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Compensatory growth and competitive ability of an invasive weed are enhanced by soil fungi and native neighbours


  • Editor, S. D. Hacker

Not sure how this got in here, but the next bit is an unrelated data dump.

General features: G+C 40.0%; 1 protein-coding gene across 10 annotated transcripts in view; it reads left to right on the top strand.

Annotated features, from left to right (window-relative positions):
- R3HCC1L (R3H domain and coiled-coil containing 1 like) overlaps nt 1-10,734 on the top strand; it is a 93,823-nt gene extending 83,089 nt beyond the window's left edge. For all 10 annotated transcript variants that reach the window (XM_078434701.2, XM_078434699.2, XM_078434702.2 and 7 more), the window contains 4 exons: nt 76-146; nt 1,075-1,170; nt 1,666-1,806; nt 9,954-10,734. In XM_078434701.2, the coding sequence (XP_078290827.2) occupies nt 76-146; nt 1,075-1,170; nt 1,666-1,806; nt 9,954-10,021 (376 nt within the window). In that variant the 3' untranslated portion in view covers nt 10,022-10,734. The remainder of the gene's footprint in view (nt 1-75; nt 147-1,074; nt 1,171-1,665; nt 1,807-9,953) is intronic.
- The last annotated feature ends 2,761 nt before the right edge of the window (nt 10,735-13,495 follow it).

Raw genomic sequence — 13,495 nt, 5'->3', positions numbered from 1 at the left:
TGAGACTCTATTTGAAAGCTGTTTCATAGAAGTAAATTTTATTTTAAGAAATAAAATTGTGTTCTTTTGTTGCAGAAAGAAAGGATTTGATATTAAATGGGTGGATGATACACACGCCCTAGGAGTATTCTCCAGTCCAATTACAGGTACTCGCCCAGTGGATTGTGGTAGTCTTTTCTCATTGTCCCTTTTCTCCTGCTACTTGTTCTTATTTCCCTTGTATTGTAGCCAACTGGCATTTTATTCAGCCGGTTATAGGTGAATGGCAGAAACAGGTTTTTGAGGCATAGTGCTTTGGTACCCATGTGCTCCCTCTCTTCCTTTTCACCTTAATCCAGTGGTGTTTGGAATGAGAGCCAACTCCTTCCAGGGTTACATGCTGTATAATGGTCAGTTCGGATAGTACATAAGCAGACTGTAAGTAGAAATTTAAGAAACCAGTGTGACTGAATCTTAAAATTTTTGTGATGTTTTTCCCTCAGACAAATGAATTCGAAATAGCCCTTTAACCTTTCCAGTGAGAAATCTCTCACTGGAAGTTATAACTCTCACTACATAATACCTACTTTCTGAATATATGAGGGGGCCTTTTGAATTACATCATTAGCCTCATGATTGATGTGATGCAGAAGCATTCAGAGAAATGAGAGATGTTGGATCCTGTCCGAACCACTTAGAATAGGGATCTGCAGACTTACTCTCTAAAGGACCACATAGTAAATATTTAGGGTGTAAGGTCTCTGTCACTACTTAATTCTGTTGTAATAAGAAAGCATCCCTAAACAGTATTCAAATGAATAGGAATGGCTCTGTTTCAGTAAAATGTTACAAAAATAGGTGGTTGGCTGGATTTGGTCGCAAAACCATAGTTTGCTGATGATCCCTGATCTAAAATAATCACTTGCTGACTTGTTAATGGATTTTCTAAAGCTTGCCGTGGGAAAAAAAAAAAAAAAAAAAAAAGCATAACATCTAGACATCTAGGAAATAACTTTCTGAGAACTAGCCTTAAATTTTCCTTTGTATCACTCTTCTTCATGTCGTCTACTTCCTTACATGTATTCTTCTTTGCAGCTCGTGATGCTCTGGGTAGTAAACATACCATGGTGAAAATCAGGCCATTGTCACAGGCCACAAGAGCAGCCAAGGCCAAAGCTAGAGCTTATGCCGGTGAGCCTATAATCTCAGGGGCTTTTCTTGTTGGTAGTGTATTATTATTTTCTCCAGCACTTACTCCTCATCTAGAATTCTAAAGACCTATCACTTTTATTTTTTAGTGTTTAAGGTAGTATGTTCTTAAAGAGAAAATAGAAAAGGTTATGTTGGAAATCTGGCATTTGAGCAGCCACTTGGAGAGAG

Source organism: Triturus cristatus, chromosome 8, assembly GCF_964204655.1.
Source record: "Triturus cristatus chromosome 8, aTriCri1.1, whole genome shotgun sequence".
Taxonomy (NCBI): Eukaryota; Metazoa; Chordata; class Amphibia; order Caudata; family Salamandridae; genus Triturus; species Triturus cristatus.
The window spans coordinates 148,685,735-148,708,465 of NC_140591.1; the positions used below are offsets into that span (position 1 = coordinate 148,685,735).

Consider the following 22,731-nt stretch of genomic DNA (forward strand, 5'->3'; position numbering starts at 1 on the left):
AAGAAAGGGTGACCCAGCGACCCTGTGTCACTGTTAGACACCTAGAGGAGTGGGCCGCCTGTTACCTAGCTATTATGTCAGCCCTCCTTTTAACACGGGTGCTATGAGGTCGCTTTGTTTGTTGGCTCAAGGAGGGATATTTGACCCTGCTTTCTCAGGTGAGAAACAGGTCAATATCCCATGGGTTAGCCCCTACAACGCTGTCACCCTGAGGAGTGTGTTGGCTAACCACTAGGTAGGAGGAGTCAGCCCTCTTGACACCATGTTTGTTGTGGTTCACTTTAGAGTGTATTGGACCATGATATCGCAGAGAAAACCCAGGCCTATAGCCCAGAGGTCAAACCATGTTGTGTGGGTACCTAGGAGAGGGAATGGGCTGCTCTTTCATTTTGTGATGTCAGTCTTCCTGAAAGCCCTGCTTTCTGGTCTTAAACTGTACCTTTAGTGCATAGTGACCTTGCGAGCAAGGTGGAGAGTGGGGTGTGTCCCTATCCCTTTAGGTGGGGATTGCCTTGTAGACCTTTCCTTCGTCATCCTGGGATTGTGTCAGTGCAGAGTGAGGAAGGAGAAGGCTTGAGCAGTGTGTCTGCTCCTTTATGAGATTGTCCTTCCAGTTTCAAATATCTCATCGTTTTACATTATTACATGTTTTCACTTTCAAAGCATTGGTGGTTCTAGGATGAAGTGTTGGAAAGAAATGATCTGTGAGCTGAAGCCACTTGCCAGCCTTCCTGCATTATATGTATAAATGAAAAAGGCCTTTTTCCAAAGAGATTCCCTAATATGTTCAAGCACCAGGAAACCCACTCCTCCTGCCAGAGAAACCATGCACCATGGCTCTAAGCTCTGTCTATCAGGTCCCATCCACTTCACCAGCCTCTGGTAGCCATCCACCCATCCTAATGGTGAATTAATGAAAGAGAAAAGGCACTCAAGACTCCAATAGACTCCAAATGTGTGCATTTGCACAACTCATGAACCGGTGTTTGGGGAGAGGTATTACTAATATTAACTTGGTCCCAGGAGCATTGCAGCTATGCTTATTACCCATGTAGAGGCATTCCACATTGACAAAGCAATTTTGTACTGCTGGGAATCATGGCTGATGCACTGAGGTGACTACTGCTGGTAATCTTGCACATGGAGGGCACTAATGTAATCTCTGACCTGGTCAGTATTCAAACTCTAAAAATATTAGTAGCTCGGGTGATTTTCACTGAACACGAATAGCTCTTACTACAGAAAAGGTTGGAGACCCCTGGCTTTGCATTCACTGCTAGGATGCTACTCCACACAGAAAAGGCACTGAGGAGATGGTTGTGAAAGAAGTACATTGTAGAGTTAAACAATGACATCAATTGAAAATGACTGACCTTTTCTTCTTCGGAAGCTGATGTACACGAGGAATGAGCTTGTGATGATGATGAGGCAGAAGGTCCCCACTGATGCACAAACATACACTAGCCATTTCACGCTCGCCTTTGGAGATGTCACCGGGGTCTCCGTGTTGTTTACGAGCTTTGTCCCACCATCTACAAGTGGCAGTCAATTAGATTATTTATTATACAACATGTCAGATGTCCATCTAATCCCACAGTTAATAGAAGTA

Compensatory responses to herbivory by invasive weeds may foil attempts to arrest their spread with biological controls. We conducted an experiment to study the effects of defoliation and soil fungi on interactions between Centaurea melitensis, an invasive annual from Eurasia, and Nassella pulchra, a native Californian bunchgrass. Defoliation of C. melitensis reduced its final biomass in all species–fungicide treatments, except when C. melitensis was grown with both Nassella and non-treated soil fungi at the same time. In this treatment, the biomass of clipped C. melitensis plants was equal to that of unclipped plants, indicating that soil fungi and Nassella promoted a compensatory response in the weed. Overall, the biomass of C. melitensis was 44% lower when soil fungi were reduced. However, in soil not treated with fungicide, the total biomass of C. melitensis increased in the presence of Nassella, but decreased when it was grown alone. When stressed by defoliation, C. melitensis may benefit from a form of mycorrhizae-mediated parasitism through a common mycorrhizal network, or Nassella may alter the fungal community in a way that enhances the positive direct effects of soil fungi on Centaurea.

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